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Door to Screen-Printing

- Unknown birth episode japan made screen-printing machine -

<Monday, June 9, 1980 The Japan Industrial Journal>


In the end of 1930s, Japan quickens its pace toward the long era of war. A medical checkup for conscription awaited Inoue.

Class C. Inoue, who started practicing kendo as he entered the industrial high school, grew into a well-built man just as well as the others. In spite of that, he was judged as class C because of the bent left arm mentioned before.

"I could say the time of dormitory life was my military life. Inscrutable are the ways of Heaven."

Inoue says philosophically. Having been judged as class C, he sees the day of defeat of Japan come round without being enlisted.

"I was lucky", says Inoue. Actually, who knows what will turn out to be lucky? An injury, which could have been a handicap turned out to be a god of salvation.

Not only this matter but his life have proved that Inoue is a very lucky person: He was not sent to the battlefield. Besides, he has never suffered war damage.

As air raids gets fiercer, Inoue has moved out of Koyasudai, Yokohama, where he lived at that time, into Yoshiwara in Shizuoka Prefecture. At Nissan, he was making training planes commonly called red dragonfly. He was in charge of leading the development of a 100-horsepower engine to be mounted in the red dragonfly, and when it was completed, the factory was separately moved to the site of demolished factory of Teijin in Yoshiwara. At the same time, Inoue also was transferred there.

As they moved to Yoshiwara, the war situation became much more severe. Students and the woman volunteer corps were mobilized and sent to the Yoshiwara factory of Nissan, and Inoue was made to tackle the education of these employees until the plant was ready.

Monday, June 9, 1980 The Japan Industrial Journal

"Even before that, I had sometimes thought I was very lucky. The Great Earthquake of 1923 was the most impressive in my past: the wind has veered around in front of me and I escaped the ravages of the earthquake." (Inoue)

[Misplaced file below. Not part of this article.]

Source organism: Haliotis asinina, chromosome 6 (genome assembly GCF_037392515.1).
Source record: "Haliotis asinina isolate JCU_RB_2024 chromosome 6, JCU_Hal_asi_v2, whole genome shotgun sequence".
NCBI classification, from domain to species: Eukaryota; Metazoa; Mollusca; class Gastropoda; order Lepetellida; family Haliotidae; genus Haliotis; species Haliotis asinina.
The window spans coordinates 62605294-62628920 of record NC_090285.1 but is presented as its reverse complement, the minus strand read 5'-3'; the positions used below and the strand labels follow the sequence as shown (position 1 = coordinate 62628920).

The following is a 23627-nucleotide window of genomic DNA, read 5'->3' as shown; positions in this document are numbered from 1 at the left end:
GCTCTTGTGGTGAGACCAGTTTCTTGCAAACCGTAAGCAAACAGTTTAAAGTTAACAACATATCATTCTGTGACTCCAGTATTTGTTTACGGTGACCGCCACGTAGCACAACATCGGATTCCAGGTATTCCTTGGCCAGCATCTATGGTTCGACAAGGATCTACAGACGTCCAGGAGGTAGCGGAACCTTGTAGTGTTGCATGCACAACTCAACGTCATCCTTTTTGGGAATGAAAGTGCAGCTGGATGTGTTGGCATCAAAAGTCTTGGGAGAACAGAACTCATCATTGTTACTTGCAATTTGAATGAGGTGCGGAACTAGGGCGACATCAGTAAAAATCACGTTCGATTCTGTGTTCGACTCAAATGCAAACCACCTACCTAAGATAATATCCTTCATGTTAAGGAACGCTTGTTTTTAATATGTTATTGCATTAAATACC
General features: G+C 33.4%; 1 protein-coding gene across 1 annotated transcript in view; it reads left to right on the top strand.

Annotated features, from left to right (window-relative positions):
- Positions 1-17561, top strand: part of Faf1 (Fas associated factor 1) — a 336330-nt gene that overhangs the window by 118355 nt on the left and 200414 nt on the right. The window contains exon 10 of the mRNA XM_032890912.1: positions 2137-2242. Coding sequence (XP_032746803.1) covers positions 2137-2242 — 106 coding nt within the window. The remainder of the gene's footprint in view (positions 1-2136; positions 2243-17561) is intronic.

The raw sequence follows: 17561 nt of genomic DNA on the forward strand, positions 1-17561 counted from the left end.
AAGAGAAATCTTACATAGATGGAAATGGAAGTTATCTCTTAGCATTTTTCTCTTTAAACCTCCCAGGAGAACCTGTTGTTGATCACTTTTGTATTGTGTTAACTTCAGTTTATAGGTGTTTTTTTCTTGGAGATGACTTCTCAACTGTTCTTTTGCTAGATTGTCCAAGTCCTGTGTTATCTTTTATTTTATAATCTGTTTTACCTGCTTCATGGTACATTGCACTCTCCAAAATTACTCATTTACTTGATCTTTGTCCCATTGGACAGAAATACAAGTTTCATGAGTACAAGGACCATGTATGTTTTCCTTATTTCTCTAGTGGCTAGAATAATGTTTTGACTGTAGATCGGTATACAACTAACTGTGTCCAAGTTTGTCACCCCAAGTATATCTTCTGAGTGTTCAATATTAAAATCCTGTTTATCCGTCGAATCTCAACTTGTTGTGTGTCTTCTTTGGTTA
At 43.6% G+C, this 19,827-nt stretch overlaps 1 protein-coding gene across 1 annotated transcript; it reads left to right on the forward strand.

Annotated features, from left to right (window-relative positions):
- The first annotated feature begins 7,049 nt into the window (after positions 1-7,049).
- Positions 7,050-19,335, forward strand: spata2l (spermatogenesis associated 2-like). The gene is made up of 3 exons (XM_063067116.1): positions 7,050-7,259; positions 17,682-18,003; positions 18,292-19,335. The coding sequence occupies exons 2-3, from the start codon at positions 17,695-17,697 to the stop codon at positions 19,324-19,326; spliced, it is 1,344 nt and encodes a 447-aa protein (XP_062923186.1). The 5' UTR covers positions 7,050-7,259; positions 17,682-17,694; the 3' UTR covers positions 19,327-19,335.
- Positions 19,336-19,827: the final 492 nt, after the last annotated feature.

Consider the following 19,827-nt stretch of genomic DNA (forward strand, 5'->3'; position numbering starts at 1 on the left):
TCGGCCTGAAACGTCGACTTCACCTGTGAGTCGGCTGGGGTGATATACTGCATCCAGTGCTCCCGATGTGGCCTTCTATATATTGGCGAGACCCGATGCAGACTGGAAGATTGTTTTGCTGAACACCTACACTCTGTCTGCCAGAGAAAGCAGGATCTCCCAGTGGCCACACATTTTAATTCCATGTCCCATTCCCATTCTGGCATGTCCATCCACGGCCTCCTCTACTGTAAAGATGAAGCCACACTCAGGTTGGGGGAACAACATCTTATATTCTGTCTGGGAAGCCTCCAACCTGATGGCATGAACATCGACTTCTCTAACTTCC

He lived in 2 Kami-Negishi, Taito-ku, Tokyo at that time.

You might say, "That's very rough luck for him", yet since the fire did not spread to his house, as Inoue says, it is understandable that he was strongly impressed he was very lucky. What is more, it is said that the whole neighborhood of Uguisudani, whose ground is especially firmer in Tokyo, was not too badly damaged directly by the earthquake.

Thus, what is more interesting as a story, the furniture and household effects collected without having any disaster were useful as a part of funds to set up in business on his own after the war.

Making up his mind to set up in business, Inoue decisively disposed of his extra household effects in 1948. Since it was soon after the war, there were lots of buyers. Almost two truckloads of goods paid enough for a part of funds for setting up.

This action was not only for raising funds but also was an expression of his firm determination.

"Let's lighten my load and tackle with all my might"

This was his determination.

He decided to set up in business without talking with his family about it, because he knew it only troubles them to talk with them about it.
So after making a decision, he said to his wife,

"Can you work hard with me?"

"If you like to do this, we have nothing to say about it."

His wife just answered in a few words, too.

It is just like Inoue, who has worked as an engineer steadily and honestly, to make such a decision

"Do your best, and the road will be opened"

was his belief cultivated in his daily life as a salaried worker.

(Titles omitted.)
<Written by Kunio Michida>

The articles from Japan Industrial Journal("FujiSankei Business i." now) from June 3 to 16, 1980 are revived having been permitted.

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